As a transporter, poor insulin levels render other intra-workout nutrients inefficient. In addition, when intra-workout insulin plummets, the catabolic hormone glucagon takes amino acids from muscles to make glucose to ensure a steady supply of energy.7
Teaming up with glucagon in the absence of insulin are its catabolic counterparts, cortisol and epinephrine. While cortisol randomly takes energy from proteins, carbs, and fats, epinephrine specifically seeks glycogen from the liver to further power the muscles.7
While all this catabolic destruction is going on, the muscles are left depleted and unresponsive to growth. Insulin blunts cortisol, epinephrine, and glucagon so muscle tissue can live to fight another day.
The first requirement of any solid intra-workout plan is to ensure steady insulin levels throughout the workout. This takes carbs. To optimize insulin levels the right carbs must be selected. High-sugar simple carbs like glucose and fructose greatly increase blood sugar, thereby promoting too high of an insulin response.
Such sugars also encourage bloating, cramping, and are poorly absorbed. Inefficient nutrient uptake and low energy levels are likely outcomes.
It’s best to select a range of complex high-molecular-weight carbs that are both easily absorbed and sustaining. Such carbs, due to their extremely low osmolality, are rapidly emptied from the stomach and taken to the small intestine where they are gradually released into the blood. The muscles then receive steady supply of energy via a steady insulin response.
As the body’s preferred nutrient for producing ATP, the right combination of carbs keeps energy elevated during a workout. With a gradual influx of high performance intraworkout carbs, muscle glycogen is continually replenished.
The highest-molecular-weight carbs available today are Highly-Branched Cyclic Dextrin, High Molecular Weight Dextrin Polysaccharide, Ultra-High Molecular Waxy, Maize Rice Polysaccharide, Digestion-Resistant Dextrin (Highly-Branched Structure), and Potato Polysaccharide.
These carbs infiltrate target muscles faster to supply energy, protect muscle protein, and maintain peak performance for longer.
The need for a steady supply of key amino acids also increases the harder and longer we train. But a lack of insulin makes it impossible for the muscles to soak up the branched-chain-aminos so crucial for muscle rebuilding and energy production.2 9 Thus, carbohydrate and BCAA supplementation work hand-in-hand to ensure a positive training experience and fresh muscle gains.2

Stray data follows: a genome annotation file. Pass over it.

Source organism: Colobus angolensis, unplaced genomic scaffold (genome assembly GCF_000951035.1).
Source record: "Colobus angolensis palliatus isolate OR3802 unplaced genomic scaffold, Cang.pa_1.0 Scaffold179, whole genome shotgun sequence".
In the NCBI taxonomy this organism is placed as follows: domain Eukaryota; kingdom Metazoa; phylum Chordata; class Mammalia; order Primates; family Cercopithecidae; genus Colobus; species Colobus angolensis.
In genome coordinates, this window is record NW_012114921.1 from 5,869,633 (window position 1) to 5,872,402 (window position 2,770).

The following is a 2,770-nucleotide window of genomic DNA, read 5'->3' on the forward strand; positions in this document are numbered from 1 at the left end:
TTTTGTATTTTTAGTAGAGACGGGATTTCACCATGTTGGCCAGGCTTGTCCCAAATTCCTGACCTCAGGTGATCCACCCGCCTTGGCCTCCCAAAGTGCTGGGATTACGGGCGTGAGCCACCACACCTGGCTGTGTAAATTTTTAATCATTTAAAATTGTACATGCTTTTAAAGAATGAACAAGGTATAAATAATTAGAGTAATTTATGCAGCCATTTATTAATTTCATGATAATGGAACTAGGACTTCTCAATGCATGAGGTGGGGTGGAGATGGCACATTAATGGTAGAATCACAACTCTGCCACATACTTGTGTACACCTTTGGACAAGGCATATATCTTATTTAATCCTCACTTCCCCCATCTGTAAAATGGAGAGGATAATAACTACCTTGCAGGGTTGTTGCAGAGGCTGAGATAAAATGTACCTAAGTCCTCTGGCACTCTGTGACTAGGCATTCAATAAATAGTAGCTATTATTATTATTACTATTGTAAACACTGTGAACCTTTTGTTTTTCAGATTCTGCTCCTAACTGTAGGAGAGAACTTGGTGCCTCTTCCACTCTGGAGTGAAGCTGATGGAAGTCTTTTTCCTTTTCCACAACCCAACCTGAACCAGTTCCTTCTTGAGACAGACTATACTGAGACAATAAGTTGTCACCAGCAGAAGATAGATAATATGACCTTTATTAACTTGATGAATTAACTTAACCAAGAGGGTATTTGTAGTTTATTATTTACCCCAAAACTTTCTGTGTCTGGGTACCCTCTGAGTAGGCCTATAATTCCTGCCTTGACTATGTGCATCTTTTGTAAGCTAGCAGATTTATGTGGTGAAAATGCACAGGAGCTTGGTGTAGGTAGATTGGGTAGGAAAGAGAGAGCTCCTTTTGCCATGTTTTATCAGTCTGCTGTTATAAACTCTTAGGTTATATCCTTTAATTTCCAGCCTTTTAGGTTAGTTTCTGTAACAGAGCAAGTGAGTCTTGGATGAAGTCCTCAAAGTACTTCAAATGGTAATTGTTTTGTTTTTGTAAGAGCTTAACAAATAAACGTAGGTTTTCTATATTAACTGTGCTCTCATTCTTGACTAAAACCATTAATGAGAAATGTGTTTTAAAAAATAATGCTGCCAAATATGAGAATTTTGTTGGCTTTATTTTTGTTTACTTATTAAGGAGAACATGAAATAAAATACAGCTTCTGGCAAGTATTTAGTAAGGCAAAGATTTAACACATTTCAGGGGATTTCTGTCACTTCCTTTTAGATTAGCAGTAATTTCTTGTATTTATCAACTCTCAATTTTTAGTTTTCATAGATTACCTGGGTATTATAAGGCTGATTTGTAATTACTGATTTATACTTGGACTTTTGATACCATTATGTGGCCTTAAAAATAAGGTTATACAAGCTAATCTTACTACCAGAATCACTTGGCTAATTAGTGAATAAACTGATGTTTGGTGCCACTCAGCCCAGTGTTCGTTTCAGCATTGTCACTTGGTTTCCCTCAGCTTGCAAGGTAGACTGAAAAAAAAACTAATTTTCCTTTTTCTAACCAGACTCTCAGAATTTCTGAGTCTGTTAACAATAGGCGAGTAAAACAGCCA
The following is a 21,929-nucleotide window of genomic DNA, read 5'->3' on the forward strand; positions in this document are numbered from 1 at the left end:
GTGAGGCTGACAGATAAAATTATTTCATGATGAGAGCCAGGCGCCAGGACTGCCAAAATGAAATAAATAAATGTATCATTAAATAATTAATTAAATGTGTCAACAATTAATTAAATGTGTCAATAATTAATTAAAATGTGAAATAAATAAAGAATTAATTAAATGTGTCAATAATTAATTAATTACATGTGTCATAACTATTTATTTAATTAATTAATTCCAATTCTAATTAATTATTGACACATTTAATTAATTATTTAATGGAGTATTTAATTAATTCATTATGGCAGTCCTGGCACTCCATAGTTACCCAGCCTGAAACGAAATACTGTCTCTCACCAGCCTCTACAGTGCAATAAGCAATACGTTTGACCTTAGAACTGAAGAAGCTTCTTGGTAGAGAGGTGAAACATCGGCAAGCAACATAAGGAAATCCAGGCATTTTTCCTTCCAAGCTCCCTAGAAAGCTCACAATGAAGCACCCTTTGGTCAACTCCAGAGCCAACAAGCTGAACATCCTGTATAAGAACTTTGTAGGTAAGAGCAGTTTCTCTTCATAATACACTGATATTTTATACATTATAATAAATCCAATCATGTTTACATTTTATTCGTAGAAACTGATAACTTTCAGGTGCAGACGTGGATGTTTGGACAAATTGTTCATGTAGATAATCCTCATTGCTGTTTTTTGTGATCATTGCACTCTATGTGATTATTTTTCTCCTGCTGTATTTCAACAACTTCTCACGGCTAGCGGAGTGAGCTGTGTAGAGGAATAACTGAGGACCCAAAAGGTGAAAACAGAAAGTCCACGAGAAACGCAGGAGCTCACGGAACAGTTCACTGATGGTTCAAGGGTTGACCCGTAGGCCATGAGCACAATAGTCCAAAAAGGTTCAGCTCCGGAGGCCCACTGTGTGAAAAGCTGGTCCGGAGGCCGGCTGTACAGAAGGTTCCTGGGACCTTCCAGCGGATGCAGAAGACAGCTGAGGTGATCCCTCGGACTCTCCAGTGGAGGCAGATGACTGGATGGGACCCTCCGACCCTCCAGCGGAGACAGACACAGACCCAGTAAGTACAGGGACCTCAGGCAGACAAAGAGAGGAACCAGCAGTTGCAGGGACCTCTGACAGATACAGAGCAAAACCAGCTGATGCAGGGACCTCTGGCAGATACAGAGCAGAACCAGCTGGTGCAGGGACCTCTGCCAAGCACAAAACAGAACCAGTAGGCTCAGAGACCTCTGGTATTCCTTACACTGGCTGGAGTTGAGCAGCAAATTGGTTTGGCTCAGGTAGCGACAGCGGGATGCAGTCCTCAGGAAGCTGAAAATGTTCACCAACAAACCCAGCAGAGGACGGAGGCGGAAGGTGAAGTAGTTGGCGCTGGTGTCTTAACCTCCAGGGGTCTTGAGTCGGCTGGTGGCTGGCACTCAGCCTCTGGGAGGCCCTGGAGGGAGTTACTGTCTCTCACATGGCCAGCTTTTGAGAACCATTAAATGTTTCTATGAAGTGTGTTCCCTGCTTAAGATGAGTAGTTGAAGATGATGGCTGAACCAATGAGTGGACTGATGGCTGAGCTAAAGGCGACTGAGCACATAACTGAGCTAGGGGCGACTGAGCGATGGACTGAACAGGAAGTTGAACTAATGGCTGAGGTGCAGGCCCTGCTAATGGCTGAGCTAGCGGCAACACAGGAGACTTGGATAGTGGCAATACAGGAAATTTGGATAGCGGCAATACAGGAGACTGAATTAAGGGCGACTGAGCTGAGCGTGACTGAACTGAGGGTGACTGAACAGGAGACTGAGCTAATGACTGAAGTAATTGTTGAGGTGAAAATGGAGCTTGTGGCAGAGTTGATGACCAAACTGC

Science reinforces the need for BCAAs during training. While keeping the muscles supplied with BCAAs during workouts prevents muscle degradation, intra-workout BCAAs also sets the stage for continued growth, post-workout.2 A key study by Karlsson et al. found that intra-workout BCAA supplementation resulted in the greater phosphorylation of ribosomal S6 kinase.6
What this means is that with intra-workout BCAAs, a key enzyme crucial for protein synthesis is turned on to a much greater degree post-workout.1 The result is more muscle growth than when training without BCAAs.
Researchers have found that intra-workout BCAA supplementation can also minimize the reduction of testosterone and power that normally takes place following intensive training, while reducing post-workout muscle soreness. The increased anabolic environment also counters free radical production.
Free radicals destroy muscle and interfere with recovery. The antioxidant effect of intra-workout nutrients neutralizes free radicals while also facilitating faster recovery due to a reduction in post-workout muscle inflammation.
While the growth benefits of intraworkout BCAA supplementation are well known, taking these master aminos during training can also provide additional energy by sparing muscle fuel stores, boosting the immune system to aid recovery, and enhancing muscle definition by ensuring that fat is used for energy.7
As with intraworkout carb consumption, the right BCAA product means better results.9 The trouble with many BCAA products is that the potency is so low and the solubility and absorption is so poor that the active ingredients do not reach the muscles and protein synthesis cannot be activated.
Look for a product with a superior delivery system, a BCAA ratio closer to 45% (Leucine), 30% (Isoleucine), and 25% (Valine), which is a ratio of 9:6:5, and with maximum potency (eight grams of BCAAs per serving being optimal).
The unsung heroes of the intraworkout performance team are the electrolytes. The low ranking many lifters give electrolytes is surprising considering that without sufficient potassium, magnesium, calcium, and sodium, the muscles would not function at all.